Power plants located within New England generated 18.6 million MWh less electricity in 2018 than in 2008. Generation from coal declined the most in New England, followed by generation from nuclear and petroleum. In 2018, coal generation was 17.8 million MWh lower than its 2008 level, declining at an annual average rate of 21%. Nuclear generation declined 4.2 million MWh from its 2008 level, reflecting an annual average 3% decline. Natural gas generation remained relatively flat, growing at an annual average rate of 0.5%.

New England net electricity inflows and net generation by energy source Source: U.S. Energy Information Administration, Form EIA-923, Power Plant Operations Report, small scale solar estimates, and State Electricity Profiles.

Note: Net electricity inflow includes net interstate trade and net imports from Canada. Renewable energy includes conventional hydroelectric, wind, solar (utility and small scale), wood, and other biomass.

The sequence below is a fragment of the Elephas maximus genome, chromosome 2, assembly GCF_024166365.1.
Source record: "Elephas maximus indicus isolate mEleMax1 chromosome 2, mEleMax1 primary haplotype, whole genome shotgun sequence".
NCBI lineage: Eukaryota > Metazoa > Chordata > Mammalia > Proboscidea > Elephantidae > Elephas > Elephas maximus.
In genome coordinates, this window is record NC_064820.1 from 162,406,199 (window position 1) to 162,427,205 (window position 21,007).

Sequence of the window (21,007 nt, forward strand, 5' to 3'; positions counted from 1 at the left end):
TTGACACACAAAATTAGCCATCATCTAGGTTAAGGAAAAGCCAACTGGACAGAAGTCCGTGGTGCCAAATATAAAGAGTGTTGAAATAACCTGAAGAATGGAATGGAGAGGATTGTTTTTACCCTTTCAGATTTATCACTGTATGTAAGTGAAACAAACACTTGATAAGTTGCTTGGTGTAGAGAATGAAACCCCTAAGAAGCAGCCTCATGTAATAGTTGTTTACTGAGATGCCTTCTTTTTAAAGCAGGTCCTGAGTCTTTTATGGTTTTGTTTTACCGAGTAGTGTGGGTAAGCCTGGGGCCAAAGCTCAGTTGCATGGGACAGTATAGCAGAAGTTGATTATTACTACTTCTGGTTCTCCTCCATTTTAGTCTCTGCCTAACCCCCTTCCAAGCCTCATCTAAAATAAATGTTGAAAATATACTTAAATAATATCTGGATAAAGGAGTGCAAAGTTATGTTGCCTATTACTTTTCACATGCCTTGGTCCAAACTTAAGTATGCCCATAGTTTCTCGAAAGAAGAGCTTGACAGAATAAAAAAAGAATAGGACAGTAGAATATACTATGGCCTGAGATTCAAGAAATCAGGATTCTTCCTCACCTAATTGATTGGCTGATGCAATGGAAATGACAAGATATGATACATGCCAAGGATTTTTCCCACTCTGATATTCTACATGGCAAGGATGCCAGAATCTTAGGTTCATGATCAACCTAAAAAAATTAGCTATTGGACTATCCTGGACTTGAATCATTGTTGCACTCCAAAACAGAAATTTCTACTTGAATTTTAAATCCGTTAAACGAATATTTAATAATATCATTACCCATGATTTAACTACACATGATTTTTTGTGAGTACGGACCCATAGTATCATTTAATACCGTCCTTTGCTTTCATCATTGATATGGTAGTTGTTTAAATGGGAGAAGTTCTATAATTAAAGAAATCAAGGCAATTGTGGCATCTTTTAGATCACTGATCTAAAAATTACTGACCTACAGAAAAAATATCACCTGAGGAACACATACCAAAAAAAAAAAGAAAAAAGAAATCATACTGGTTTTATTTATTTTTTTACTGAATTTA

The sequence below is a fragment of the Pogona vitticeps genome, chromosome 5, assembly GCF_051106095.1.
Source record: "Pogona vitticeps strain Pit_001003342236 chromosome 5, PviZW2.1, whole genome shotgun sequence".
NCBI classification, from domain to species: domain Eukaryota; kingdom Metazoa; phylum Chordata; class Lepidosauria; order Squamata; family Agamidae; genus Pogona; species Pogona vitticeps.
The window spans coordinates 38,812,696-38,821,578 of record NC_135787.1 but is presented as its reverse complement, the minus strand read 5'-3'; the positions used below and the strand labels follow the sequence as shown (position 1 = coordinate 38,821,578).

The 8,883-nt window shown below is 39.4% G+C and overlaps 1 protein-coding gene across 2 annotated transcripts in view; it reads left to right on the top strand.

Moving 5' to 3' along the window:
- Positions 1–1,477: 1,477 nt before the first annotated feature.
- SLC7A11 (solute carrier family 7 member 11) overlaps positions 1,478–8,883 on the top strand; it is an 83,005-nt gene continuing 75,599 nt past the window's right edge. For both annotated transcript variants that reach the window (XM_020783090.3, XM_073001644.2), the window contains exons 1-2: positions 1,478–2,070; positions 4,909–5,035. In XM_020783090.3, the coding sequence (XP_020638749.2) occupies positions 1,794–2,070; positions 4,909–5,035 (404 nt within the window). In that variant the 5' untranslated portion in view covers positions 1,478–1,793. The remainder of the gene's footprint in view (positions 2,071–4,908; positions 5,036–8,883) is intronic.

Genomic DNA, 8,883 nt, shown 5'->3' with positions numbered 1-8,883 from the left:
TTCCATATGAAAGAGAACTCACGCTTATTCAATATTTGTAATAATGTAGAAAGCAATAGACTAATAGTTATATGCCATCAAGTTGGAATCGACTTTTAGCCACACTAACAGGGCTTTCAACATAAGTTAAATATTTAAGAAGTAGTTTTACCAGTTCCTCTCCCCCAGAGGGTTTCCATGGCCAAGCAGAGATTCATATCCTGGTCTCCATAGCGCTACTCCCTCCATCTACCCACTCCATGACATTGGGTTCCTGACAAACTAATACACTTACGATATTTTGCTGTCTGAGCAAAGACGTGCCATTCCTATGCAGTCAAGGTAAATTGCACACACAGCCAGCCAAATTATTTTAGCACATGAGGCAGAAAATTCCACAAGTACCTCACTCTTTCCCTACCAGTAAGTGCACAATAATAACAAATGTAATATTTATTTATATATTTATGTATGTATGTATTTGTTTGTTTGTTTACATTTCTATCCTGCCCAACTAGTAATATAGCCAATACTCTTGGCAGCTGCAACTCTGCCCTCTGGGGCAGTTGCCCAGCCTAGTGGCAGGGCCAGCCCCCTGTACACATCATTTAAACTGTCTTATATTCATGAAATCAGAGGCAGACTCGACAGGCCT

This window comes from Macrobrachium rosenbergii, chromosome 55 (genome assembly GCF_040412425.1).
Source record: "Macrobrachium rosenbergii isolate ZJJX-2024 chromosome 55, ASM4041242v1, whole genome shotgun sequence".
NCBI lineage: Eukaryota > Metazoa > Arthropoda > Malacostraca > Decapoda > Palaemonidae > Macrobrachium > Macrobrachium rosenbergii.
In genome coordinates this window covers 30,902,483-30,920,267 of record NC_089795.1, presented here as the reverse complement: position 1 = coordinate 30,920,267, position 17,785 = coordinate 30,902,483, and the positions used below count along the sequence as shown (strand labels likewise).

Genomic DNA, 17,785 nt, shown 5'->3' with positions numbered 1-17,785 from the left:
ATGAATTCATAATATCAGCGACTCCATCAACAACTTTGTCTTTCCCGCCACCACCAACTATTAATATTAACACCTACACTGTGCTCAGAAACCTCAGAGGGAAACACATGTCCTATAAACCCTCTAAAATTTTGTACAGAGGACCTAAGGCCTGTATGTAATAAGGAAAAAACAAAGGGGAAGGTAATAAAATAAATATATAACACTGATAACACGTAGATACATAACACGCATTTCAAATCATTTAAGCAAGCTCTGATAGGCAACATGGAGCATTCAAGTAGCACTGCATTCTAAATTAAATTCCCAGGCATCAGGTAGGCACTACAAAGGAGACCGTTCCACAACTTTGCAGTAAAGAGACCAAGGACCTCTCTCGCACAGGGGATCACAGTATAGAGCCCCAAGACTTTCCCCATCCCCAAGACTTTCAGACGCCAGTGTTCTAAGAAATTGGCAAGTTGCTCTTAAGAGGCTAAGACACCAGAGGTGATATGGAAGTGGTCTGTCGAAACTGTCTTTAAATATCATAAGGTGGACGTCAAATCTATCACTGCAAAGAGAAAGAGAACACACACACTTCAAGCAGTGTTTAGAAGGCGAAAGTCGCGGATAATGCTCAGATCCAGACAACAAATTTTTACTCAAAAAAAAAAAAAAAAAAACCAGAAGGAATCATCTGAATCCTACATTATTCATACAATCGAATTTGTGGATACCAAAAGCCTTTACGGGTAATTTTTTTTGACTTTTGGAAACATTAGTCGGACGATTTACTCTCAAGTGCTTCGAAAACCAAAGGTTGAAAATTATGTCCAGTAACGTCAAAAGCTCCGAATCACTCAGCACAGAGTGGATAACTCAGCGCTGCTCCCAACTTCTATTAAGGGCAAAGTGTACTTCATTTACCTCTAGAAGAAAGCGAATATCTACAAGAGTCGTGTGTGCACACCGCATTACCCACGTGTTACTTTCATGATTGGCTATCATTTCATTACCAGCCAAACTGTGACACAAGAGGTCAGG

Growth in renewable electricity has also helped meet demand, and renewable electricity generation in New England has increased, on average, 2.7% per year over the past decade. Solar generation contributed the most to this growth, including 1.2 million MWh from utility scale units with capacity of at least 1 MW and 3.0 million MWh from small scale units. EIA began estimating small scale unit generation in 2014. Generation from wind turbines also increased significantly from 0.2 million MWh in 2008 to 3.6 million MWh in 2018. Generation from other renewable resources in New England declined, on average, 1.6% each year. Regional generation from water, wood, and other biomass was 2.8 million MWh lower in 2018 than it was in 2008.

New England net electricity generation from renewable resources Source: U.S. Energy Information Administration, Form EIA-923, Power Plant Operations Report and small scale solar estimates.